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Updated: July 8th, 2008 05:26 PM CDT

National Semiconductor Introduces Industry's First High-Current Flash LED Driver With Adjustable Over-Voltage Protection for Single or Dual LED Operation in Handheld Devices

via PRNewswire

SANTA CLARA, Calif., March 31 /PRNewswire-FirstCall/ -- National Semiconductor Corp. (NYSE: NSM) today introduced the industry's first high-current light-emitting diode (LED) driver that enables dual LED operation for the camera flash function in portable multimedia devices. The LM3553, a member of National's PowerWise(R) energy-efficient product family, drives one or two high-current LEDs in series in handheld devices such as mobile phones, personal digital assistants (PDAs), smartphones, portable scanners and medical strobe lights.

National's LM3553 flash LED driver is a fixed-frequency, step-up DC-DC converter with two regulated current sinks, driving loads up to 1.2A from a single-cell Li-Ion battery. Using the driver's adjustable over-voltage protection circuitry allows designers to drive two high-current LEDs in a series configuration, which maximizes the illumination-to-power ratio. The LM3553 can drive the camera in a high-power flash mode for still photography or a low-power torch mode for video recording. To configure the driver to fit their application, designers can use the adjustable 128-flash current levels and 16-flash timer durations via an I2C compatible interface. The LM3553 also features built-in time-out protection to protect the flash LEDs in case of an error condition.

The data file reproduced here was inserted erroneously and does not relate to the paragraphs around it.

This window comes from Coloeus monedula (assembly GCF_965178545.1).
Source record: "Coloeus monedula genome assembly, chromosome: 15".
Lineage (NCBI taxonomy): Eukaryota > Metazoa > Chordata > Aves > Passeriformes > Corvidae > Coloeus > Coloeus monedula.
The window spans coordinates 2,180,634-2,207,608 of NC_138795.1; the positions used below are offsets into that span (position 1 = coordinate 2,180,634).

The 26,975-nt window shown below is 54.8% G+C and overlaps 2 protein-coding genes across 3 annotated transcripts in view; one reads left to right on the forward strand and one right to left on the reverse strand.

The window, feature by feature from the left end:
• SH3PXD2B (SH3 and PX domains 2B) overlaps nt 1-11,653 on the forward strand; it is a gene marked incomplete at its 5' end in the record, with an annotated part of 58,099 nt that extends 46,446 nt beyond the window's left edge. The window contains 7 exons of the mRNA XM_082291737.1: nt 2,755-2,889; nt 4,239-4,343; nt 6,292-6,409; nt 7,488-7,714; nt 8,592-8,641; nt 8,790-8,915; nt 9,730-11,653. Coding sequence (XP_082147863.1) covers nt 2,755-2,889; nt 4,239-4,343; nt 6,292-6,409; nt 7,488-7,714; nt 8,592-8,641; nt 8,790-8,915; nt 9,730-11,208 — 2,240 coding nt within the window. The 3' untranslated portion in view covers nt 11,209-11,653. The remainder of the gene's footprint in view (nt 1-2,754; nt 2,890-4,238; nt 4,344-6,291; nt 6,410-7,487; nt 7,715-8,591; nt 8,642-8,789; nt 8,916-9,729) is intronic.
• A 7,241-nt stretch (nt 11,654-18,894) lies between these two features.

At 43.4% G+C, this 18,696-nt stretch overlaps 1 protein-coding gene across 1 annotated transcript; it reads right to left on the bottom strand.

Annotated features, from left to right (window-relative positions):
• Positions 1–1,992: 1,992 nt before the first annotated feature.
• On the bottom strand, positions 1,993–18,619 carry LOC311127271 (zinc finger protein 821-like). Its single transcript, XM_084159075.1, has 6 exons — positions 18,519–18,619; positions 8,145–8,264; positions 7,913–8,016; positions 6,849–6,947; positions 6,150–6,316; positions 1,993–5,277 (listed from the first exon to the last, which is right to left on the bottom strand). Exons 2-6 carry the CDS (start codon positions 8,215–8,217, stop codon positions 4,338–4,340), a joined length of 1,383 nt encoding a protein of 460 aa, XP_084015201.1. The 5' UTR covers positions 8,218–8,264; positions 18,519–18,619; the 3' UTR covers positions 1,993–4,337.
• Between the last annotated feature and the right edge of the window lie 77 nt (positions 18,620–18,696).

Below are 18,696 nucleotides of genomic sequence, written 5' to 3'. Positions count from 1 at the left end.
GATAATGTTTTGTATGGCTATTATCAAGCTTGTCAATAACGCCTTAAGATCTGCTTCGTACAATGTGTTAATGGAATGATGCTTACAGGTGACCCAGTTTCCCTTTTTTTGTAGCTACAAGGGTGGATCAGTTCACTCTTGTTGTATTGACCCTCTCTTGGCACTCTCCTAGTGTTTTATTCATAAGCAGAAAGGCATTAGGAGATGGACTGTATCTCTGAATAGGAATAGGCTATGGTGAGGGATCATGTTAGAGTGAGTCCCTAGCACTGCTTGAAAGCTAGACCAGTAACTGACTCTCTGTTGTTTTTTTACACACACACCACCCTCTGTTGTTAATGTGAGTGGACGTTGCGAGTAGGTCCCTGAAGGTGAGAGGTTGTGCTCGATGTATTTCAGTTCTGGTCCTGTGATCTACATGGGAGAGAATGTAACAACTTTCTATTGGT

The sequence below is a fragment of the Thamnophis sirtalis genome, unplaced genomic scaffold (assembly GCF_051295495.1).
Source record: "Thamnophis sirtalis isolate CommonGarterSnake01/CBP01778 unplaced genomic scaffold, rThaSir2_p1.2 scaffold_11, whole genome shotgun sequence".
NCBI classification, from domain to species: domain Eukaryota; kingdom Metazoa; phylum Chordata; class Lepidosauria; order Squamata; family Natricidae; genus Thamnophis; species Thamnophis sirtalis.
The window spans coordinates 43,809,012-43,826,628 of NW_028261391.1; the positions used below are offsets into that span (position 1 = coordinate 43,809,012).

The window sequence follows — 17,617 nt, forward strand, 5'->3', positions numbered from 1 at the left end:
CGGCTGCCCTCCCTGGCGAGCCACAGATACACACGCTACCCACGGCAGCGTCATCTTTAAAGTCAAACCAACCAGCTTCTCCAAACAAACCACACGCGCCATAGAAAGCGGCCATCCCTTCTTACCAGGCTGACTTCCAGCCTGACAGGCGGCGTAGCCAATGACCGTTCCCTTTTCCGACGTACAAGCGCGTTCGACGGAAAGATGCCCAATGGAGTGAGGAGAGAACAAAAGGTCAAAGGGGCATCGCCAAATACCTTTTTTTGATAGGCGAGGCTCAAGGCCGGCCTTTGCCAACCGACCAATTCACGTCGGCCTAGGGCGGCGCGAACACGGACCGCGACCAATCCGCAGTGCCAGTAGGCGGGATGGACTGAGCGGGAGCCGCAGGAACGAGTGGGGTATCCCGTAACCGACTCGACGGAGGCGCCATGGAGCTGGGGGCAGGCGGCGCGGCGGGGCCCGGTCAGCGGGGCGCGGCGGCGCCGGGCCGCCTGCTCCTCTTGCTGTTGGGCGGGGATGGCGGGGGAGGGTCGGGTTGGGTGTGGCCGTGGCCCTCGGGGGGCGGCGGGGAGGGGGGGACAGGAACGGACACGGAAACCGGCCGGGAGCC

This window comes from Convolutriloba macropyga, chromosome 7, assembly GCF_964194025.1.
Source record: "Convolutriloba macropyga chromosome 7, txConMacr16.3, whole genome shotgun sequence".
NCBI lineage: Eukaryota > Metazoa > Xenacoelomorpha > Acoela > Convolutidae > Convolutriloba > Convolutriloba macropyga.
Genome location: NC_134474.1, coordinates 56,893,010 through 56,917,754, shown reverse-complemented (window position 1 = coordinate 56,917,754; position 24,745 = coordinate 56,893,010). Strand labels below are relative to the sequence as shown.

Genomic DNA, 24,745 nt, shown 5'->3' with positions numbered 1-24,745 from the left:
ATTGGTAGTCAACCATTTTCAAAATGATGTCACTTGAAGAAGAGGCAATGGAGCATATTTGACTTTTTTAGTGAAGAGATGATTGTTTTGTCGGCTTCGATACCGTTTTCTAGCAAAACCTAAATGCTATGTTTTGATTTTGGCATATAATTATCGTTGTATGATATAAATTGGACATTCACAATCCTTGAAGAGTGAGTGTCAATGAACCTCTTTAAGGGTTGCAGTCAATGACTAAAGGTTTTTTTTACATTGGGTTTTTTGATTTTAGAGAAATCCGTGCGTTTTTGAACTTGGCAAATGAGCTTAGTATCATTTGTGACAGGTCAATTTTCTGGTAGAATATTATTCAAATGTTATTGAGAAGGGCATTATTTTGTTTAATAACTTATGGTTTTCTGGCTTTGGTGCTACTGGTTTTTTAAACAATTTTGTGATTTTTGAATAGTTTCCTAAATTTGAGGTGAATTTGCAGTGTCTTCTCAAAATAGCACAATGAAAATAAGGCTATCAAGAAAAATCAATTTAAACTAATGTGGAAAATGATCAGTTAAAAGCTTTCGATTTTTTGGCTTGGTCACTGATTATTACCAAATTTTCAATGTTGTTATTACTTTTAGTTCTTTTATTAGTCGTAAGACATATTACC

National's LM3553 flash LED driver maximizes the light output for low-power systems with peak efficiency equal to or greater than 90 percent, positioning it among National's PowerWise(R) family of energy-efficient products.

Technical Features of National's LM3553 LED Driver

National's LM3553 features an adjustable switch current limit for the use of small inductors with lower saturation currents. The voltage mode offers a 5V rail for backlight LEDs and audio amplifiers. One or more high-current LEDs can be driven either in a high-power flash mode or a lower-power torch mode controlled by either an internal register or the FEN and TX pins. The TX input forces the flash pulse into a low-current torch mode, allowing for synchronization to RF power amplifier events or other high-current conditions. A GPIO pin adds a hardware resource to the system. The hardware reset pin offers full control over the device in case of system failures. Additional features include internal soft-start to eliminate large in-rush currents during start-up and fast switching frequency, allowing for the use of smaller external components.

The LM3553 is offered in a 12-pin LLP(R) package. For more information on the LM3553 or to order samples or an evaluation board, visit

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